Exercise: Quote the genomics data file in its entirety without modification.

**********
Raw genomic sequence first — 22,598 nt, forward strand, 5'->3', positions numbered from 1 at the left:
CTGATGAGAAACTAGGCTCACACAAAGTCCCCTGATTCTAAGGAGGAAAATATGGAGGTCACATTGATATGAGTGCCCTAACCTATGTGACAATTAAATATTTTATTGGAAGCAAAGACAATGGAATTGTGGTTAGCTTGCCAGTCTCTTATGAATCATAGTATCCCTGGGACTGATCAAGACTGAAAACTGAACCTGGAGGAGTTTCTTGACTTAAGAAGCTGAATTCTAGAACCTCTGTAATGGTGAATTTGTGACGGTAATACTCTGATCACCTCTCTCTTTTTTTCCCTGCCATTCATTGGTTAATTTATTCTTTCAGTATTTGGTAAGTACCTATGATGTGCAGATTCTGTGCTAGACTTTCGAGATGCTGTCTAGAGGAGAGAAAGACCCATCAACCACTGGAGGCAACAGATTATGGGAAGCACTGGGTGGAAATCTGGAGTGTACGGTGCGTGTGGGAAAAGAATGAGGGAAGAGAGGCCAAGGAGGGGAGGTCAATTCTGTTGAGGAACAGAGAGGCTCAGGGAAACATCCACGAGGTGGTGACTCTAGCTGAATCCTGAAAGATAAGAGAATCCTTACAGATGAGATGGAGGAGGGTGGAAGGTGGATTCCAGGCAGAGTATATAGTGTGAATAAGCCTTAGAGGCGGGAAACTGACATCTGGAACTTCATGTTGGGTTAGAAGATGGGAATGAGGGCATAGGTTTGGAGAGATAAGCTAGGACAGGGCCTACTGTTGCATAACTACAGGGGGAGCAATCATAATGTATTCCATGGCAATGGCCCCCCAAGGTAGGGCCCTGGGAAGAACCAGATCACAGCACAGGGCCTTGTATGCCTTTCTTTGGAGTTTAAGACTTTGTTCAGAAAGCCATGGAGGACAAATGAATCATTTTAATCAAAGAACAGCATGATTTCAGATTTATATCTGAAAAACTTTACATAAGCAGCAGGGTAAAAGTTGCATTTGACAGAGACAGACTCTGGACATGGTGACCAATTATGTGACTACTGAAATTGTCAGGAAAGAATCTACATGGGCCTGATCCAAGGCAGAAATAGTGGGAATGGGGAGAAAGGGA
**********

Raw genomic sequence first — 22,598 nt, forward strand, 5'->3', positions numbered from 1 at the left:
CTGATGAGAAACTAGGCTCACACAAAGTCCCCTGATTCTAAGGAGGAAAATATGGAGGTCACATTGATATGAGTGCCCTAACCTATGTGACAATTAAATATTTTATTGGAAGCAAAGACAATGGAATTGTGGTTAGCTTGCCAGTCTCTTATGAATCATAGTATCCCTGGGACTGATCAAGACTGAAAACTGAACCTGGAGGAGTTTCTTGACTTAAGAAGCTGAATTCTAGAACCTCTGTAATGGTGAATTTGTGACGGTAATACTCTGATCACCTCTCTCTTTTTTTCCCTGCCATTCATTGGTTAATTTATTCTTTCAGTATTTGGTAAGTACCTATGATGTGCAGATTCTGTGCTAGACTTTCGAGATGCTGTCTAGAGGAGAGAAAGACCCATCAACCACTGGAGGCAACAGATTATGGGAAGCACTGGGTGGAAATCTGGAGTGTACGGTGCGTGTGGGAAAAGAATGAGGGAAGAGAGGCCAAGGAGGGGAGGTCAATTCTGTTGAGGAACAGAGAGGCTCAGGGAAACATCCACGAGGTGGTGACTCTAGCTGAATCCTGAAAGATAAGAGAATCCTTACAGATGAGATGGAGGAGGGTGGAAGGTGGATTCCAGGCAGAGTATATAGTGTGAATAAGCCTTAGAGGCGGGAAACTGACATCTGGAACTTCATGTTGGGTTAGAAGATGGGAATGAGGGCATAGGTTTGGAGAGATAAGCTAGGACAGGGCCTACTGTTGCATAACTACAGGGGGAGCAATCATAATGTATTCCATGGCAATGGCCCCCCAAGGTAGGGCCCTGGGAAGAACCAGATCACAGCACAGGGCCTTGTATGCCTTTCTTTGGAGTTTAAGACTTTGTTCAGAAAGCCATGGAGGACAAATGAATCATTTTAATCAAAGAACAGCATGATTTCAGATTTATATCTGAAAAACTTTACATAAGCAGCAGGGTAAAAGTTGCATTTGACAGAGACAGACTCTGGACATGGTGACCAATTATGTGACTACTGAAATTGTCAGGAAAGAATCTACATGGGCCTGATCCAAGGCAGAAATAGTGGGAATGGGGAGAAAGGGA